October’s RTM meeting was one of the longest on record. It began at 7:30 p.m. yesterday, and ended at 2 a.m. this morning.

Six of the 7 agenda items were disposed of quickly. The last item — a 2-page sense of the meeting resolution declaring racism a public health crisis, and asking the town to help combat it — led to 5 hours of debate.

The final version was adopted unanimously (28-0). It says:

The Westport RTM condemns racism in all its forms and hereby commits to actively working toward combating racism and valuing all people as deserving of equitable treatment. We see the world around us and recognize racism as a crisis, having negative effects on the public health, welfare and lives of Black, Indigenous, and other People of Color (BIPOC). Racism diminishes us all. Therefore, we ask the Town of Westport to commit to continue work already begun, and we ask the Town of Westport to develop means to evaluate our community’s progress in the areas of racial equity and justice.

All RTM members spoke out against racism, while acknowledging it exists in Westport.

A primary area of discussion focused on whether or not the resolution should be limited to condemning racism, or if it should be expanded to condemn sexism and all other forms of discrimination as well.

While many RTM members felt that expanding the resolution diluted its impact by taking the focus off racism, many others felt that all forms of discrimination, including sexism, anti-Semitism and discrimination against LGBT people are equally reprehensible, and should be condemned too.

Other areas of concern involved the appropriateness and accuracy of several of the “whereas” clauses in the original resolution; whether or not the original resolution was too “partisan,” “political,” or otherwise beyond the scope of the RTM’s powers; and the feeling that the original wording was a one-size-fits-all resolution adopted by many other towns, instead of being tailored to Westport and expressing Westport’s values and concerns.

Many RTM members spoke eloquently and passionately on both sides of these and other issues. The full debate will be posted on the town website.

The other votes were also unanimous, and straightforward:

  • Ratification of the Conservation Commission’s approval of bridge replacements for the Cavalry Road and Bayberry Lane Extension bridges over the Saugatuck River (work begins in the spring, and will last 6-8 months).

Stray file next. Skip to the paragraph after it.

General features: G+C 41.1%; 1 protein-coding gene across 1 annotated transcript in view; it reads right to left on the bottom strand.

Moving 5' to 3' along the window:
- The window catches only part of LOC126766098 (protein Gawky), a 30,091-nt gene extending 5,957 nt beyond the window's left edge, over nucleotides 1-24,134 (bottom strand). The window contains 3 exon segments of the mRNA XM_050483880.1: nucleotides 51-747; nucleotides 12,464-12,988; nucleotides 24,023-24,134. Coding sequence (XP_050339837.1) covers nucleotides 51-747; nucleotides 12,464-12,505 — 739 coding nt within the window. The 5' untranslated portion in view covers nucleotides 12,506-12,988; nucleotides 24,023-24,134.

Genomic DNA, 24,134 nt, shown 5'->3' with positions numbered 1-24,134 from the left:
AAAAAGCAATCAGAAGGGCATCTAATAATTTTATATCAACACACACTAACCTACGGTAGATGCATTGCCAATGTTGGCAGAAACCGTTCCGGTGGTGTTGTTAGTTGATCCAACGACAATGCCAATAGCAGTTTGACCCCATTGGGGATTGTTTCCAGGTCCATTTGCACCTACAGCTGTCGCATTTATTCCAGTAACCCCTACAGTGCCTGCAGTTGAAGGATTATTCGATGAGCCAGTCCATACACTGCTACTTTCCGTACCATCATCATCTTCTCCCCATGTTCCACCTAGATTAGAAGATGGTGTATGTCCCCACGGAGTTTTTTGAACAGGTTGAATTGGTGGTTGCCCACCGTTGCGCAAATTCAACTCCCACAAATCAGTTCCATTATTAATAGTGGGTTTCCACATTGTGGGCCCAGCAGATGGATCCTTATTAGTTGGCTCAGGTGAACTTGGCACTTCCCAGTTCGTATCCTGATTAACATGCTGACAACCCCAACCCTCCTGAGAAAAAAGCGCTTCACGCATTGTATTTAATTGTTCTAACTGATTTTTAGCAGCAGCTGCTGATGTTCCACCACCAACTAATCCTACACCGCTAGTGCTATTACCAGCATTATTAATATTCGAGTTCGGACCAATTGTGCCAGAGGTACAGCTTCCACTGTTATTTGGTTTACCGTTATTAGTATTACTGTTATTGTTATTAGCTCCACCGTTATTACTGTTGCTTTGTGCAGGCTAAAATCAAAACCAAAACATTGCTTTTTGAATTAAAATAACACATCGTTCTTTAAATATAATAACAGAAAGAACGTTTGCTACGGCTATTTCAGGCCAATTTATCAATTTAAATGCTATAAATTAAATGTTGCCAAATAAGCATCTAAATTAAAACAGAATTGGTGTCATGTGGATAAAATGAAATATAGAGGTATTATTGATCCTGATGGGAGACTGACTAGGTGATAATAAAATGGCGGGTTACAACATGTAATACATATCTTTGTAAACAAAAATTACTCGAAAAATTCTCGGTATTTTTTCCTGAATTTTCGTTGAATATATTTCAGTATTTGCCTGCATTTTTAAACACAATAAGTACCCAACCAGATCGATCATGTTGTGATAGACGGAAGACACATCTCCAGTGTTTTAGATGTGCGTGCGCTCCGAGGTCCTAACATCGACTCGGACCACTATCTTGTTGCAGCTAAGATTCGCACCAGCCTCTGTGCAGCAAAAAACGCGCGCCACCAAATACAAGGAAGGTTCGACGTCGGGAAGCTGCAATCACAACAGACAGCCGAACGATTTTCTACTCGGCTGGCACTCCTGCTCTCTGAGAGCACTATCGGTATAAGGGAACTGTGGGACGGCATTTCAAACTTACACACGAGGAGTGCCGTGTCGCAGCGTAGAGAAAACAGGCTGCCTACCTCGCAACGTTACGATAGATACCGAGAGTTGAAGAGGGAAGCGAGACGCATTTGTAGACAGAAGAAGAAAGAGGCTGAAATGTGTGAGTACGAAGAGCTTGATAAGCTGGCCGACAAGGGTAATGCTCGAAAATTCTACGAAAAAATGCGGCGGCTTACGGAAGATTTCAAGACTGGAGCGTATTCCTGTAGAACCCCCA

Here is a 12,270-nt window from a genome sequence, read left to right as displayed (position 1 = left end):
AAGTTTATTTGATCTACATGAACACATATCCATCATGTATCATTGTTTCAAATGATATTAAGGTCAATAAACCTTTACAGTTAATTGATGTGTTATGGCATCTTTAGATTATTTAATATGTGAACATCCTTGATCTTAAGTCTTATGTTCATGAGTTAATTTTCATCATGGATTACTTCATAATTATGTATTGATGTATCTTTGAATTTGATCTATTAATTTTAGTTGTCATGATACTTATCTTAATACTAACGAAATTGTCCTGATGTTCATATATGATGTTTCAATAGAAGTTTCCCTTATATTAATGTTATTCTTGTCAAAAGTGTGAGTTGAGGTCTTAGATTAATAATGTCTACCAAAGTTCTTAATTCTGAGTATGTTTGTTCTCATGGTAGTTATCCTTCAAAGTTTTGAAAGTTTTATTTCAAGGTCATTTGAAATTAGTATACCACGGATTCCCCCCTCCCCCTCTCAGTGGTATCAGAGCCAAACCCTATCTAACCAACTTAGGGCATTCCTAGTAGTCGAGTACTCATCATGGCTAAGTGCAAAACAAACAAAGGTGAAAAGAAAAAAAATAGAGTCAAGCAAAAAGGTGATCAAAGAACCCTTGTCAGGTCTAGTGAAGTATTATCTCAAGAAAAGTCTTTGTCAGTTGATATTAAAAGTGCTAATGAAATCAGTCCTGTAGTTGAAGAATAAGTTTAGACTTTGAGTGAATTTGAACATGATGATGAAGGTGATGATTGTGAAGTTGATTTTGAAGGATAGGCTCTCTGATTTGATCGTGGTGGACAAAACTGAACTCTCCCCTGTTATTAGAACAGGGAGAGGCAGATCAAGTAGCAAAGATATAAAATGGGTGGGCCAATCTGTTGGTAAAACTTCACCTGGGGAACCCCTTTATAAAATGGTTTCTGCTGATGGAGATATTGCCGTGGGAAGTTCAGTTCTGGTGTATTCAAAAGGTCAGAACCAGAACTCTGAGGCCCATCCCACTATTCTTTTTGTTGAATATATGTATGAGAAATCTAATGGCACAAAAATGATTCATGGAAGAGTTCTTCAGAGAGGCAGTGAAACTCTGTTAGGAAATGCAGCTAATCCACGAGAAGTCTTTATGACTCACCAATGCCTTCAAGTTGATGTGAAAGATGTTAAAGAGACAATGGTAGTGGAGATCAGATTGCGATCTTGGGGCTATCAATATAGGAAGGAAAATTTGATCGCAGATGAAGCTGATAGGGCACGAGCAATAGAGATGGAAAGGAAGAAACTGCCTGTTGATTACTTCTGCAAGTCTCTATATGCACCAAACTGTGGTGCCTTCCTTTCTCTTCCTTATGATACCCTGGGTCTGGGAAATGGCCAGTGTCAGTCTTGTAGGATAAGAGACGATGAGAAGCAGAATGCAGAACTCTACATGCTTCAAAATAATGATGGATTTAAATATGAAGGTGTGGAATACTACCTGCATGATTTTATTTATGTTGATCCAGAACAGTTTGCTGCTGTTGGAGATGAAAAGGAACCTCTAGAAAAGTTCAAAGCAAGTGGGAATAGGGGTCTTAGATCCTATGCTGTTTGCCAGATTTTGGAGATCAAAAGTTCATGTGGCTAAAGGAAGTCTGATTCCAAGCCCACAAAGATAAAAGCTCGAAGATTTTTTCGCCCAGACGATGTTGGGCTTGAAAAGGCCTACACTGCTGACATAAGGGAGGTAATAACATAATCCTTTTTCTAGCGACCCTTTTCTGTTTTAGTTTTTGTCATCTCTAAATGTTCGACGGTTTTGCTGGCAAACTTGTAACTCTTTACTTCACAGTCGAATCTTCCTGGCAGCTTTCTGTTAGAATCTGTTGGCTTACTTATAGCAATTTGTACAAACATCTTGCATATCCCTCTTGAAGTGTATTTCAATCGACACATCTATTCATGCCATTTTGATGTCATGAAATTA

• Approval of $310,000 for new lights at the Greens Farms Elementary School softball field; replacement of the 30-year-old lights with new LED lights will save the town approximately $185,000 over the next 25 years in electricity and maintenance costs.
  • Approval of $150,000 for an uninterruptable power supply for Town Hall and the Parks and Recreation Department. Town Hall had 3 major power failures leading to IT problems in the last 5 years — most recently during Isaias. The new power supply will provide “clean” power.
  • Approval of $349,000 for several Public Works Department requests, including designing a replacement for underground fuel and storage tanks with above-ground tanks to address environmental concerns and meet state requirements; replacing garage doors at the Public Works Center and old, non-functional doors at the transfer station to improve safety and security, meet state requirements, reduce maintenance expenses and improve efficiency in storms; upgrading the waste oil storage shed to meet state spill standards, and replacing an aging truck and excavators.

Coming soon: An uninterrupted power supply at Town Hall.

Neighbors & Newcomers: New President, New Ways To Build Community

Elizabeth Haynes jokes that with all the new arrivals from New York, Westport should be called “the 6th borough.”

She’s not one of them. A Michigan native, she came east after high school “3 or 4 lifetimes ago,” and moved here from New Jersey’s Bergen County with her 2 girls in 2018.

But — after living up and down the East Coast all her adult life — Elizabeth feels “very much at home” in Westport.

Now — as the new president of Neighbors & Newcomers — it’s her job to help recent residents bond with more established  ones, so that all feel a sense of community.

Elizabeth Haynes

Elizabeth joined N&N as soon as she moved in. She appreciated that it was not just a welcome wagon, for newcomers only. “It spoke to the character of Westport,” she says. “People here have strong roots, but they embrace new people. There’s an eagerness to grow.”

Informal events had an “organic feel,” she notes. “There are lots of ‘Events’ — with a capital ‘E’ — in Westport. I loved Neighbors & Newcomers’ coffees, wine get-togethers, cooking lessons at someone’s house. It was very neighborly.”

COVID-19 put a halt to gatherings like those. As she takes over from president Jenifer Gilbert — who moved to Texas — Elizabeth must lead a social group at a time when social distancing is crucial. Most in-person meetings have been suspended, or dramatically curtailed.

Yet, she notes, “if there was ever a time we needed community, it’s now. It’s poignant and painful to try to build community in a way we’re not used to, or want to. I feel a big responsibility to Westport.”

But, she says confidently, “We’re up to it.”

Elizabeth points to wine-and-cheese tastings. “Maybe we can partner with local businesses to have wine and cheese delivered to homes, or picked up. We might have a small gathering somewhere, with everyone else on Zoom.”